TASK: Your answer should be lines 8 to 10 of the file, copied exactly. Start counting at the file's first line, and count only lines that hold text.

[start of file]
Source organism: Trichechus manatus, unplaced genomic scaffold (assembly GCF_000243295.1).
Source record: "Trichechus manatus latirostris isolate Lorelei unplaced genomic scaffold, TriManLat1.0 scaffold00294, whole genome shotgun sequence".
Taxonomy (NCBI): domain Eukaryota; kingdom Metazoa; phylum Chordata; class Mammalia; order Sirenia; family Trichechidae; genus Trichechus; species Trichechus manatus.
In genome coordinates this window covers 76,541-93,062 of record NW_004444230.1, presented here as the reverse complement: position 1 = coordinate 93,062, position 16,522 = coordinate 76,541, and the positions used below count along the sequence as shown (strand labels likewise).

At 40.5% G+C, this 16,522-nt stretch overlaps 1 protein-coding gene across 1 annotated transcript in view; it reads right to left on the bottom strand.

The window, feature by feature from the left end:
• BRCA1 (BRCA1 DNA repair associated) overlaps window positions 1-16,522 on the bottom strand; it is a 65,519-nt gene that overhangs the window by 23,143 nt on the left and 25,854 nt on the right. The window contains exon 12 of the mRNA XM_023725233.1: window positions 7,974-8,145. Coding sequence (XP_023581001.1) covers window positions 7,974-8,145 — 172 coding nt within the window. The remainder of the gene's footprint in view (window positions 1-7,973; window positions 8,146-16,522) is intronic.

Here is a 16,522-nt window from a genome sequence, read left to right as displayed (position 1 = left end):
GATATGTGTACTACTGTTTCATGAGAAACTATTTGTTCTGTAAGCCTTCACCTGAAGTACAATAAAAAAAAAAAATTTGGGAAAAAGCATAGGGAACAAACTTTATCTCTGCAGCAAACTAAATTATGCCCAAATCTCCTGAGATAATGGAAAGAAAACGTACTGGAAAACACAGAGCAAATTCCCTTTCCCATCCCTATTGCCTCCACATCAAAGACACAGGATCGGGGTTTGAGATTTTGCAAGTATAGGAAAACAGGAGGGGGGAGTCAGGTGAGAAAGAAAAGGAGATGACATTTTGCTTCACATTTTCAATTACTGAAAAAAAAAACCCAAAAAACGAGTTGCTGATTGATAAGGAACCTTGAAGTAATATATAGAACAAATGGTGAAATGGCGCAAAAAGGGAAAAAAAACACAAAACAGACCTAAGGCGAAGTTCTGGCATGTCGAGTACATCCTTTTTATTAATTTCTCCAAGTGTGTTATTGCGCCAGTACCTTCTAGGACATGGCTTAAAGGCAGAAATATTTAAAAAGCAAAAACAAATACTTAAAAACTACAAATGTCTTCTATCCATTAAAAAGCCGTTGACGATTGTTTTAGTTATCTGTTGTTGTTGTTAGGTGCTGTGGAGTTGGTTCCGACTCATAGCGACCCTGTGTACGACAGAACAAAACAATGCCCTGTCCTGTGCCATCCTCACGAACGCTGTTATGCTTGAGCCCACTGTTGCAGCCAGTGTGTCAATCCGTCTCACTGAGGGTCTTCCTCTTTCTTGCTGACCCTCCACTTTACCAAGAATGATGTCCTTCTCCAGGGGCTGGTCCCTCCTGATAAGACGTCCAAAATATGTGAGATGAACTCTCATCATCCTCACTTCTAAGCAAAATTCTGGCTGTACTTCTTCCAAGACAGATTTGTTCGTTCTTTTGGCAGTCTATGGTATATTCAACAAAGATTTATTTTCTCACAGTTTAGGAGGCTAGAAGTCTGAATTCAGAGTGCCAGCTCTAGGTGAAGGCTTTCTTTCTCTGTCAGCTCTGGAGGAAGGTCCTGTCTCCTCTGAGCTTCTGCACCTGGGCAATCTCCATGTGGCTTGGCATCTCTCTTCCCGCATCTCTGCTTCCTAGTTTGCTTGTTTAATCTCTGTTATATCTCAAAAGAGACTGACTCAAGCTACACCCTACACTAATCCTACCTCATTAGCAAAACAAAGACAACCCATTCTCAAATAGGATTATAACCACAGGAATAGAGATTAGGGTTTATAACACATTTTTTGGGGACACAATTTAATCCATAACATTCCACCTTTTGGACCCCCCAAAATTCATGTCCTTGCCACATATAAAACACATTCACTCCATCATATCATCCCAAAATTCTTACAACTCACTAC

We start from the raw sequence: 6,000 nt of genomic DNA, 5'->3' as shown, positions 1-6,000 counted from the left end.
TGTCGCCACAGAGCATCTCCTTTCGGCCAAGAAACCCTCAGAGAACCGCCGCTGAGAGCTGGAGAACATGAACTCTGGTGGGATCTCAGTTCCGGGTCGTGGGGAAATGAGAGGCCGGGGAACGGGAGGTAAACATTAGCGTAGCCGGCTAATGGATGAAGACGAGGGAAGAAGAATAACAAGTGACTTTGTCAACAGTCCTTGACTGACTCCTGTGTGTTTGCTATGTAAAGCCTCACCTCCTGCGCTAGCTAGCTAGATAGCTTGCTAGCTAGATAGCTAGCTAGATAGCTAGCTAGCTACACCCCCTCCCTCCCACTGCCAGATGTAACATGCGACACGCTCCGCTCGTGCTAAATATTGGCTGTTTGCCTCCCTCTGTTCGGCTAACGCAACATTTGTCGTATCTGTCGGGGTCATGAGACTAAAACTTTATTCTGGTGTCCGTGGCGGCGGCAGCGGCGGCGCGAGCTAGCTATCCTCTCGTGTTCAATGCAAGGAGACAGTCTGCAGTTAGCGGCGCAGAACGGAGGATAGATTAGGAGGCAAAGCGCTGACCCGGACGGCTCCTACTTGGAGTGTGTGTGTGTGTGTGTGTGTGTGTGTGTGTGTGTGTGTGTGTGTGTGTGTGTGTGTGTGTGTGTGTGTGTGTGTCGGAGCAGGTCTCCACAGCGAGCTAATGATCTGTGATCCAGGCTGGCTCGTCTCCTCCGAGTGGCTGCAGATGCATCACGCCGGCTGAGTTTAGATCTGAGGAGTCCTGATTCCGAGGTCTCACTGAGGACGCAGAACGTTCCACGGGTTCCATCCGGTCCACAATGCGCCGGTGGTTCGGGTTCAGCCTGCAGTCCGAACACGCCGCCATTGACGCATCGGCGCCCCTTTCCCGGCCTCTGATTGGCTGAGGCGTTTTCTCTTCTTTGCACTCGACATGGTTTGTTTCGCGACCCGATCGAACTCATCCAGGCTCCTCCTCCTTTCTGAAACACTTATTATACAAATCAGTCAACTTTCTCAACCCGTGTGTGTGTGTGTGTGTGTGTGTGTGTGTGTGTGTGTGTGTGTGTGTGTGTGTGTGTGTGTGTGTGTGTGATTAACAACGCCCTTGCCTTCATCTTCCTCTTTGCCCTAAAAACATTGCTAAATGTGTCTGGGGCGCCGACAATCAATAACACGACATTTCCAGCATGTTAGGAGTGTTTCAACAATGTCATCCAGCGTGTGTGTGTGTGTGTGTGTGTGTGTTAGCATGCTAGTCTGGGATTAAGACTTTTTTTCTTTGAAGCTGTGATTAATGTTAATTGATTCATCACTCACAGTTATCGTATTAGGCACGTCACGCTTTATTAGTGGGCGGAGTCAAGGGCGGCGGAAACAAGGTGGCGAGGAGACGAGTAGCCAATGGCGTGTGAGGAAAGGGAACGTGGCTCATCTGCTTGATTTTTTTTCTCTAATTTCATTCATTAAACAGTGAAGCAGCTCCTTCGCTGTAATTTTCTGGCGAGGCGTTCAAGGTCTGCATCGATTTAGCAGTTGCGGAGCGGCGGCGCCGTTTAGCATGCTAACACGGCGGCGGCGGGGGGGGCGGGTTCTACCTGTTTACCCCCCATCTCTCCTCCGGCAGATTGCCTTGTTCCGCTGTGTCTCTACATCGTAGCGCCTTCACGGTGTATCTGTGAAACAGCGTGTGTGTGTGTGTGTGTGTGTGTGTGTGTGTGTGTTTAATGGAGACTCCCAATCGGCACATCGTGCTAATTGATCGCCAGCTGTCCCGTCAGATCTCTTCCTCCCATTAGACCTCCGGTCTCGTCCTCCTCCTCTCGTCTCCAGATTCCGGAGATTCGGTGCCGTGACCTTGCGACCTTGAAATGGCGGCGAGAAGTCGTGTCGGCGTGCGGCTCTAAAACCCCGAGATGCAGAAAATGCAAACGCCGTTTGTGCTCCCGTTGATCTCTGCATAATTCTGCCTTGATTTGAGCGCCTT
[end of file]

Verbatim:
Here is a 16,522-nt window from a genome sequence, read left to right as displayed (position 1 = left end):
GATATGTGTACTACTGTTTCATGAGAAACTATTTGTTCTGTAAGCCTTCACCTGAAGTACAATAAAAAAAAAAAATTTGGGAAAAAGCATAGGGAACAAACTTTATCTCTGCAGCAAACTAAATTATGCCCAAATCTCCTGAGATAATGGAAAGAAAACGTACTGGAAAACACAGAGCAAATTCCCTTTCCCATCCCTATTGCCTCCACATCAAAGACACAGGATCGGGGTTTGAGATTTTGCAAGTATAGGAAAACAGGAGGGGGGAGTCAGGTGAGAAAGAAAAGGAGATGACATTTTGCTTCACATTTTCAATTACTGAAAAAAAAAACCCAAAAAACGAGTTGCTGATTGATAAGGAACCTTGAAGTAATATATAGAACAAATGGTGAAATGGCGCAAAAAGGGAAAAAAAACACAAAACAGACCTAAGGCGAAGTTCTGGCATGTCGAGTACATCCTTTTTATTAATTTCTCCAAGTGTGTTATTGCGCCAGTACCTTCTAGGACATGGCTTAAAGGCAGAAATATTTAAAAAGCAAAAACAAATACTTAAAAACTACAAATGTCTTCTATCCATTAAAAAGCCGTTGACGATTGTTTTAGTTATCTGTTGTTGTTGTTAGGTGCTGTGGAGTTGGTTCCGACTCATAGCGACCCTGTGTACGACAGAACAAAACAATGCCCTGTCCTGTGCCATCCTCACGAACGCTGTTATGCTTGAGCCCACTGTTGCAGCCAGTGTGTCAATCCGTCTCACTGAGGGTCTTCCTCTTTCTTGCTGACCCTCCACTTTACCAAGAATGATGTCCTTCTCCAGGGGCTGGTCCCTCCTGATAAGACGTCCAAAATATGTGAGATGAACTCTCATCATCCTCACTTCTAAGCAAAATTCTGGCTGTACTTCTTCCAAGACAGATTTGTTCGTTCTTTTGGCAGTCTATGGTATATTCAACAAAGATTTATTTTCTCACAGTTTAGGAGGCTAGAAGTCTGAATTCAGAGTGCCAGCTCTAGGTGAAGGCTTTCTTTCTCTGTCAGCTCTGGAGGAAGGTCCTGTCTCCTCTGAGCTTCTGCACCTGGGCAATCTCCATGTGGCTTGGCATCTCTCTTCCCGCATCTCTGCTTCCTAGTTTGCTTGTTTAATCTCTGTTATATCTCAAAAGAGACTGACTCAAGCTACACCCTACACTAATCCTACCTCATTAGCAAAACAAAGACAACCCATTCTCAAATAGGATTATAACCACAGGAATAGAGATTAGGGTTTATAACACATTTTTTGGGGACACAATTTAATCCATAACATTCCACCTTTTGGACCCCCCAAAATTCATGTCCTTGCCACATATAAAACACATTCACTCCATCATATCATCCCAAAATTCTTACAACTCACTAC

We start from the raw sequence: 6,000 nt of genomic DNA, 5'->3' as shown, positions 1-6,000 counted from the left end.